For the past decade, there’s been an impossible-to-kill myth in digital advertising: clicks are king. Last-click attribution is seen by many marketers as an easy and accurate solution for measuring digital performance. Naturally, marketers using last-click attribution are more attracted to vendors that price per click to drive last-click performance. There’s just one problem with this approach: it’s not very effective.
Let’s Walk Through a Scenario
Imagine that your retail business is using Google Analytics to report on campaign performance across social, email, display, and search campaigns, all with the same last-click ROI goal. Brand awareness tactics such as video, display, TV, and events are also measured through Google Analytics.
While evaluating performance, you notice that search and CPC priced retargeting are exceeding your ROI goal in Google Analytics reporting. So, you decide to decrease budgets across all brand campaigns and double your search and retargeting budgets, which are — surprise, surprise — your top performing channels in Google Analytics.
Fast forward a month, and you notice a downward trend — your click ROI for search has plummeted, CPC priced retargeting is struggling to scale, and your cost-per-click (CPC) has increased by a whopping 100%. Website traffic is down 30% across the board, and customer acquisition rates are at the lowest it's been all year.
You haven’t hit your 20% growth target and are now in a sticky position, having to explain to your manager why the changes you made haven’t resulted in the predicted revenue growth.
Why is this happening? Because search and display are direct tactics that focus on clicks. Let’s break down why click pricing and last-click measurement are detrimental to business growth.
Optimizing for Clicks Doesn't Equate to Optimizing for Sales
Do you remember the last time you clicked on a display ad?
It's okay; most people don't.
In fact, only 4% of internet users are clicking on ads. This narrow scope in targeting clicky users means you optimize for a tiny subset of your audience. By doing so, you leave a large portion of your potential customers on the table, not focusing on them just because they aren't prone to click. Studies show that users who are clicking on ads aren’t necessarily more likely to buy your products. There’s almost no correlation between click-through rates and purchase behavior. As per Nielsen’s Study on online brand lift:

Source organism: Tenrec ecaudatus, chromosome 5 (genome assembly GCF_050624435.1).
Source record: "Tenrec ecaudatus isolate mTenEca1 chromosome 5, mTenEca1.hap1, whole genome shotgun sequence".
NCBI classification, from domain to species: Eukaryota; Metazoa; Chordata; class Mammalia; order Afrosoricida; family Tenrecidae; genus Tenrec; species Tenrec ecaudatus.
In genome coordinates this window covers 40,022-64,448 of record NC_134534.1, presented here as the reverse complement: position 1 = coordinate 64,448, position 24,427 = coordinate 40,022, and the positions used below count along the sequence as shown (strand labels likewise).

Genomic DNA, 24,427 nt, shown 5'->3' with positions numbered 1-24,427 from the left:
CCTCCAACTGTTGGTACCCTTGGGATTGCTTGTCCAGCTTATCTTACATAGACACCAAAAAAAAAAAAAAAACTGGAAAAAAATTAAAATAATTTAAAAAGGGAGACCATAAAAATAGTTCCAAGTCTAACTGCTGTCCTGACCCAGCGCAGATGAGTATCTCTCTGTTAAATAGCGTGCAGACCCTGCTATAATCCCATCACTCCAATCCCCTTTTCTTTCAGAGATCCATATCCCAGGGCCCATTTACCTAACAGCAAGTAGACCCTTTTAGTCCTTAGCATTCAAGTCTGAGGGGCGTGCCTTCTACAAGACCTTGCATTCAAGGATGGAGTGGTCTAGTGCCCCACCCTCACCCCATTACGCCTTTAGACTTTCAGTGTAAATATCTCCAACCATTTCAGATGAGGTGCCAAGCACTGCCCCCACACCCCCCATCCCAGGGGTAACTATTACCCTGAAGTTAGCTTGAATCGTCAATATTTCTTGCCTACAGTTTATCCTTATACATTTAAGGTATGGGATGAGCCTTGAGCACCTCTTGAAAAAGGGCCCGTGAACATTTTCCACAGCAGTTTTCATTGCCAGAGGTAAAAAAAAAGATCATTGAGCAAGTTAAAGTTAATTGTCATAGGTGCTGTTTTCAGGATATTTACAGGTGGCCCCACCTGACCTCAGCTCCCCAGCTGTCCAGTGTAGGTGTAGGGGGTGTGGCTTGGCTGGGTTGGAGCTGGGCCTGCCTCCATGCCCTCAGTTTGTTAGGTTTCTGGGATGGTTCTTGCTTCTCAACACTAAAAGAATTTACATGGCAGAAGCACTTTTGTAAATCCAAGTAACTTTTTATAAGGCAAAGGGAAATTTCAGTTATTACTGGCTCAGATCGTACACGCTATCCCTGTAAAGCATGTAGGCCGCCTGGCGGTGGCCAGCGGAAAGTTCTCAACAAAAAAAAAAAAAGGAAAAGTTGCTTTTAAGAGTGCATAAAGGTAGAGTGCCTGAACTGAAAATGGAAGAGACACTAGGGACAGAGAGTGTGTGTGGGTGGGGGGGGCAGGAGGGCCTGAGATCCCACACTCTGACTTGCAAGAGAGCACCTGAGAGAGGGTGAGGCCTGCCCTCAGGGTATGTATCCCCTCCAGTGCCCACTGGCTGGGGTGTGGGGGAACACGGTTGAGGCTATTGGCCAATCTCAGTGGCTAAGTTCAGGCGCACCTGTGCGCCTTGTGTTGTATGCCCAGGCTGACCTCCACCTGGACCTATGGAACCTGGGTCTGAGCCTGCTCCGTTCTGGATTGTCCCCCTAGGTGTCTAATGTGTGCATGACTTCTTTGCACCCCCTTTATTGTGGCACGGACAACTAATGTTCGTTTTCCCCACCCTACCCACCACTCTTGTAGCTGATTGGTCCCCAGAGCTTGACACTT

...click-through rate for a given ad campaign showed no connection to sales lift and no measure of whether the message resonated with consumers.
Click vendors only make money when users click on your ads. While this might sound like risk-free pricing, this means click vendors are geared toward targeting bottom-of-the-funnel users who are likely to convert, anyway.
Optimizing for Clicks Is More Expensive for Your Business
Because the percentage of users who click on ads is so small, and vendors that price on CPC are all chasing the same people, “clicky” consumers are up to 5x more expensive, even though there’s zero evidence that these users are more likely to drive sales.
Click-Only Reporting Doesn’t Tell the Real Customer Story
With an ever-changing search landscape and an increasing presence of smart devices in our day-to-day lives, users no longer merely search and purchase at their desktop computers. A typical retail customer journey involves an average of 56 retail consumer touchpoints from intro to sale across multiple devices and platforms.
Yes, last-clicks are valuable across this customer journey and deserve recognition, but to give them all the credit is a narrow view of attribution that can hamper your ability to grow your business further. You need to be able to identify more than just the channels that perform well at a single touchpoint — you also have to understand how channels work together to influence customers to visit your site and complete their purchase.
What Does This Mean For You?
Chasing clicks, whether it be with a heavy reliance on click vendors or through reporting in Google Analytics, isn't only inaccurate; it's hurting your business growth.
Think of it this way: As you layer strategies outside of search, your business has outgrown Google Analytics as a reporting platform, and you need to evolve your measurement solution.
There are several great measurement solutions in-market that are worth researching to find a good fit for your business. It's important to search for a measurement solution that provides actionable insights into your customer journey.
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